Resilience, reliance, readjustment: How Ukrainians are coping with the war

DISCLAIMER: All opinions in this column reflect the views of the author(s), not of Euractiv Media network.


Advertiser Content An Article that an external entity has paid to place or to produce to its specifications. Includes advertorials, sponsored content, native advertising and other paid content.

People strolling along a sidewalk in Kyiv, Ukraine on a warm April day. Anna Bohdan/ Shutterstock

Over eight hundred days into the brutal war, Ukrainians have endured unfathomable destruction, dislocation and desolation. Yet the resolve of Ukrainian families, the actions of Ukraine’s government, and the support of Ukraine’s partners have helped temper the devastation and slow the slide into poverty.

Arup Banerji is the World Bank’s Regional Country Director for Eastern Europe, including Ukraine.

This is borne out by a just-released assessment of Ukrainian living standards by the World Bank called “Listening to Ukraine” based on an ongoing monthly phone survey of 1,500 to 2,000 representative households in Ukraine since April 2023.

The analysis finds that Ukrainians have been resilient in the face of economic adversity, have had deprivation moderated by reliance on other family members and the government, and have begun readjusting to the new realities.


Poverty has increased sharply in Ukraine because of the war – including the almost 30 percent decline in GDP in 2022. Three out of every ten Ukrainians are now living in poverty – and there are 1.8 million more people in poverty in Ukraine today than in 2020.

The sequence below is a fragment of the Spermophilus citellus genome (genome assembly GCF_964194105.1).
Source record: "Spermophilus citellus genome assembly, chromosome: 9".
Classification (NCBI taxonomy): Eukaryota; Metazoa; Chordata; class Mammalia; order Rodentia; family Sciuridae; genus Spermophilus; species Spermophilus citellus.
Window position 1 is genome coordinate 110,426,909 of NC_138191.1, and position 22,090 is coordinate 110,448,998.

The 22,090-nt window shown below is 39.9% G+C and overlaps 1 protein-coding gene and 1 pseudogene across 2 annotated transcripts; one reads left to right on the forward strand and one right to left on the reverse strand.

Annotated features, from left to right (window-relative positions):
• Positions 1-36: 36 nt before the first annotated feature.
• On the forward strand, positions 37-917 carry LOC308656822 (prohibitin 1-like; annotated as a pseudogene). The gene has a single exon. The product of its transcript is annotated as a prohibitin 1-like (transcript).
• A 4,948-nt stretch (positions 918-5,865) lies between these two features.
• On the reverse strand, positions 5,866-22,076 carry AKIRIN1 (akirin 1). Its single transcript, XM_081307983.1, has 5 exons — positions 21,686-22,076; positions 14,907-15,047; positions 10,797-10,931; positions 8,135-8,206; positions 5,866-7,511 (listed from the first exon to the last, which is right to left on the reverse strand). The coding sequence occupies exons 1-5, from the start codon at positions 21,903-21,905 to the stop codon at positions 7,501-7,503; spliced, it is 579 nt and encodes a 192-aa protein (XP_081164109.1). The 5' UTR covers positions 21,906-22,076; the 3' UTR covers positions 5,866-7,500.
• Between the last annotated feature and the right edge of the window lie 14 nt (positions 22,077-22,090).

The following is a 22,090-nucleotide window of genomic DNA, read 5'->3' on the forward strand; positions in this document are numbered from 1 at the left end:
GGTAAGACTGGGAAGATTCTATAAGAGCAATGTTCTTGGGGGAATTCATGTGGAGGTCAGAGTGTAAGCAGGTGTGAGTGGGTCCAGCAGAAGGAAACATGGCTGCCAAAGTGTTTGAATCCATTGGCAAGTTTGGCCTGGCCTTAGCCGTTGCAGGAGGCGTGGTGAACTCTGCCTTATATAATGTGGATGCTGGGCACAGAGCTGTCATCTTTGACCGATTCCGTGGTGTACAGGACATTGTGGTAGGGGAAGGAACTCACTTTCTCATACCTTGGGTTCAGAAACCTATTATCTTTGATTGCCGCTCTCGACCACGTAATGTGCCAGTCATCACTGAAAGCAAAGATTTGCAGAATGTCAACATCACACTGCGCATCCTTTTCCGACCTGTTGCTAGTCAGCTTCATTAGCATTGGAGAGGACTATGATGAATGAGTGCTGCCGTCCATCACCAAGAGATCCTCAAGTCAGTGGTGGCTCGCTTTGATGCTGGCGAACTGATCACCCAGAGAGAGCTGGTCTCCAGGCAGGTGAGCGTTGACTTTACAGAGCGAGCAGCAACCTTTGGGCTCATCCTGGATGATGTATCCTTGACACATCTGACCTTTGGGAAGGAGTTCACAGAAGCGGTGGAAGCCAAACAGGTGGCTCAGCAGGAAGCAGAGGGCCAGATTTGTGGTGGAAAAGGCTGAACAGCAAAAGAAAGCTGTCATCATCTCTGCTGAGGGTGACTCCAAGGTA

The situation is grim. Almost two-thirds of families report being financially worse off than they were before the war, and 62 percent of households had neither savings nor labor income. The disruptions, property damage and financial insecurity have also affected mental health. Only a third of those surveyed felt their mental state is good or better, and about one in six Ukrainians consistently report being in a poor state of mental health.

Ukrainian families have shown their resilience to these deprivations. Faced without money to buy food, a third of surveyed families reported eating less diverse food, a fifth resorted to eating less, and one in ten survived by skipping meals altogether. But food insecurity among Ukrainian families eased by the end of 2023 – halving from its peak in June 2023 to around 11 percent by January – as food prices stopped climbing.

Ukrainians’ resilience was helped by widely available healthcare. Around 90 percent of health clinics remained open, even in areas under active hostilities. And families greatly appreciated the quality of healthcare they received. Only four percent rated health care services as unsatisfactory, an enviable rate for most countries.


Many Ukrainian families coped by relying on family members and on transfers from the government. Social transfers – both social assistance and old-age pensions – helped cushion the blow from losses of jobs and of property. The transfers were shared within the family. Almost two out of three households where someone had lost a job also had someone receiving old-age pensions; and a third of households whose properties were damaged received social assistance.